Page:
Starting it off with a little drama; Hosta 'Fire & Ice', about 8 in / 20 cm in height (excluding the flower spike). Always a joy to see a hosta that has managed to remain slug-free, whatever the time of the year:

An arrangement for drier conditions: Raoulia and Saxifraga stolonifera planted (with great patience) into aquarium rock. Planting about 4 in / 10 cm in height:

I believe this one here is Thalictrum kiusianum, whose origins are the mountains of Japan. Unlike its taller cousins, this variety is a little tuft about 3 in / 18 cm high (excluding the flower spikes):

This is an Erodium with an unidentified variegated plant (that eventually goes woody) in a striking Ian Baillie pot. Diameter of pot is about 6 in / 15 cm:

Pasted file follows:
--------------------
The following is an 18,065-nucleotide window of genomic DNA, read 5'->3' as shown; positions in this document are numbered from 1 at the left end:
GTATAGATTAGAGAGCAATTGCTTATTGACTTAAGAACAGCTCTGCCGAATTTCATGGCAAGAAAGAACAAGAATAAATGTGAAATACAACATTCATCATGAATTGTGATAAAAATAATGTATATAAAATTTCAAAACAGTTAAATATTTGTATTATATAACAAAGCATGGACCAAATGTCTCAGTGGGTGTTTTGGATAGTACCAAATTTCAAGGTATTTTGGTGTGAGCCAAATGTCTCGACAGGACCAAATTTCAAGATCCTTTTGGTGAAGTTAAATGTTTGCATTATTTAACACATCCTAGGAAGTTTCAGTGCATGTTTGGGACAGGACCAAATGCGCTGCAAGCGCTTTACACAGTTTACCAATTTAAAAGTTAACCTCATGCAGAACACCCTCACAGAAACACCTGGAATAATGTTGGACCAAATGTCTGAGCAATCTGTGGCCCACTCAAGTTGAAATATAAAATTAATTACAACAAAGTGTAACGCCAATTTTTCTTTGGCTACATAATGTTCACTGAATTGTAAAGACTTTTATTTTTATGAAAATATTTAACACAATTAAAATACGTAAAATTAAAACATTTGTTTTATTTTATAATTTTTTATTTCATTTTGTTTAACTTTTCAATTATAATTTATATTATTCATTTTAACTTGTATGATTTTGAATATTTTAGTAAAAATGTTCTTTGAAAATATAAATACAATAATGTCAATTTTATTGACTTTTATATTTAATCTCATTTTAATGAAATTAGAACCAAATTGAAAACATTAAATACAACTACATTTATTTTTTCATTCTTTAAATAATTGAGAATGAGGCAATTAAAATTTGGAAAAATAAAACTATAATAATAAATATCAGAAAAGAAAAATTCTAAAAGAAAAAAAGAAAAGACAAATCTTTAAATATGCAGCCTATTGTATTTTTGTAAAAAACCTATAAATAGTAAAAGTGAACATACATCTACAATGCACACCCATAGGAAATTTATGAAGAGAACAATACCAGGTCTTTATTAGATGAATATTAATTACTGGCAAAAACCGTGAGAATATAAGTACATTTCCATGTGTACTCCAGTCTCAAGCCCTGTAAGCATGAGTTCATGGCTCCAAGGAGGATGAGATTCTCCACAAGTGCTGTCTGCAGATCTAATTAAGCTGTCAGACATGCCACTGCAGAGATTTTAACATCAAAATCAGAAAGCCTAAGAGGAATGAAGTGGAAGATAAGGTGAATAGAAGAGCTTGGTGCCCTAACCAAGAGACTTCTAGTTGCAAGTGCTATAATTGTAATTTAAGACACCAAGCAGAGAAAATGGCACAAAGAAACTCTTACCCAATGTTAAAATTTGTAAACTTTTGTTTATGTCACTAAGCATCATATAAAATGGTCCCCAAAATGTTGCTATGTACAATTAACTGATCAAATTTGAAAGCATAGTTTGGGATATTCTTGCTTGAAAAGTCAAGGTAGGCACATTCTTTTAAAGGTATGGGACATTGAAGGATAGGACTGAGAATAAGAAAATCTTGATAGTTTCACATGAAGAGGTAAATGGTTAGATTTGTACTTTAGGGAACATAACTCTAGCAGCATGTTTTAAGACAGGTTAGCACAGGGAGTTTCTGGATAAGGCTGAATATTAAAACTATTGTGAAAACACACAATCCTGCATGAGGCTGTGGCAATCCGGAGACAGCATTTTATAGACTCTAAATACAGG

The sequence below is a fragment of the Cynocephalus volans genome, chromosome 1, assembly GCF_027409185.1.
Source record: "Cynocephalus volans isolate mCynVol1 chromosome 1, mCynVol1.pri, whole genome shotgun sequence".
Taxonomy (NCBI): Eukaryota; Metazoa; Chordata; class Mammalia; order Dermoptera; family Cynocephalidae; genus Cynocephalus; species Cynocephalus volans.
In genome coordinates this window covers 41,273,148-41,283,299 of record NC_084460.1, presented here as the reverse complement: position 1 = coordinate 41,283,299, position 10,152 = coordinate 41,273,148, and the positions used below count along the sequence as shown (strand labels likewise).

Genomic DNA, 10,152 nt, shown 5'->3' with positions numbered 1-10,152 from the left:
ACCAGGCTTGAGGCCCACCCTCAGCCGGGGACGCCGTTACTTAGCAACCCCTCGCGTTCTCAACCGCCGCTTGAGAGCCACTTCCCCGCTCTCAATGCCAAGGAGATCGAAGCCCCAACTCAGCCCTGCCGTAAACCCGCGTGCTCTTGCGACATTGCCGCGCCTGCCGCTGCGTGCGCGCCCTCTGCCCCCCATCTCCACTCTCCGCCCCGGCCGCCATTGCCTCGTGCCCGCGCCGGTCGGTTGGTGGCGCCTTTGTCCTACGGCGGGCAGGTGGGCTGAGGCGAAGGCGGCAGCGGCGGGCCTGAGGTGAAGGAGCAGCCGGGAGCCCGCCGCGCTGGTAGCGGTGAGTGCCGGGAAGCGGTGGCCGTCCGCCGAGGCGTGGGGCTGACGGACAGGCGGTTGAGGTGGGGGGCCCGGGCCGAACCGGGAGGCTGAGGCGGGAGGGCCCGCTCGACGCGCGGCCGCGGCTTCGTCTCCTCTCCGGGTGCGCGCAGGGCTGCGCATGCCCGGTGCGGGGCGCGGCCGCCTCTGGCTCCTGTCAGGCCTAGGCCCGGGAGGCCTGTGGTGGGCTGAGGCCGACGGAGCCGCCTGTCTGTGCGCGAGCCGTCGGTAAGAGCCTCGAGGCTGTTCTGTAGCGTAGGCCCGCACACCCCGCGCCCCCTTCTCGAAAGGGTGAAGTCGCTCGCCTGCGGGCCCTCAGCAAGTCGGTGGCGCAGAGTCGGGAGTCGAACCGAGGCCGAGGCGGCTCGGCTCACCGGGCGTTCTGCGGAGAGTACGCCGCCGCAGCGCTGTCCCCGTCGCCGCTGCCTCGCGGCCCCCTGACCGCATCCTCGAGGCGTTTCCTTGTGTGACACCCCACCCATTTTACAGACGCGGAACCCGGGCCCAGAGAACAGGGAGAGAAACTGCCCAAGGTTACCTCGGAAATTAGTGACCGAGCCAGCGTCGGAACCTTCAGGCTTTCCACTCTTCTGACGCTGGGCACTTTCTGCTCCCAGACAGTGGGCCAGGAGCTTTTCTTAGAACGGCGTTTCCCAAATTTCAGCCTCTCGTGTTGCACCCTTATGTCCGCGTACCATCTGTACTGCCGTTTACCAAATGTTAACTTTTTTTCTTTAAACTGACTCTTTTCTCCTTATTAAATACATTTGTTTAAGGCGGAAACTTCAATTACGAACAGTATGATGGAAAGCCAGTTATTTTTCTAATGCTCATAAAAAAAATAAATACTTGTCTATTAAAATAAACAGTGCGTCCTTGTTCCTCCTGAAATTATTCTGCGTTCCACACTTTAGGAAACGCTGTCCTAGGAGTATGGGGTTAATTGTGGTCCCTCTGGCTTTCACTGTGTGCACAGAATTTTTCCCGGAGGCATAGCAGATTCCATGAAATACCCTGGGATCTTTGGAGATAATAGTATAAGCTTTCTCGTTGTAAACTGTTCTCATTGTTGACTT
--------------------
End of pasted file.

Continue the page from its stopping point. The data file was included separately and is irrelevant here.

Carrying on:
A study in greens and browns, this smaller kusamono has two types of grass (one a Japanese Acorus that has more to do with diva than herbaceous) and Viola hederacea. Pot is about 3 in / 8 cm across:

For some reason, this year, Robert's Sempervivum (normally tiny) accent plant came out with the longest flower spike ever:

Standing a little over 1 ft / 30 cm high from the ground, the rootball of this Japanese painted fern kusamono lifts itself about 5 in / 12.5 cm out of its pot:

One of Robert's miniature Hostas, in a small (2 in / 5 cm diameter) Walsall pot, perched rather creatively on a flint rock:

Rather a large planting, this kusamono is Hakonechloa grass and Astilbe just coming out in flower. The actual base of the planting is only about 10 in / 26 cm across, but with the astilbe in full leaf, the whole kusamono overflows a tray which is about 15 in / 38 cm in diameter. From base of the tray to tip of the tallest flower spike is nearly 18 in / 46 cm: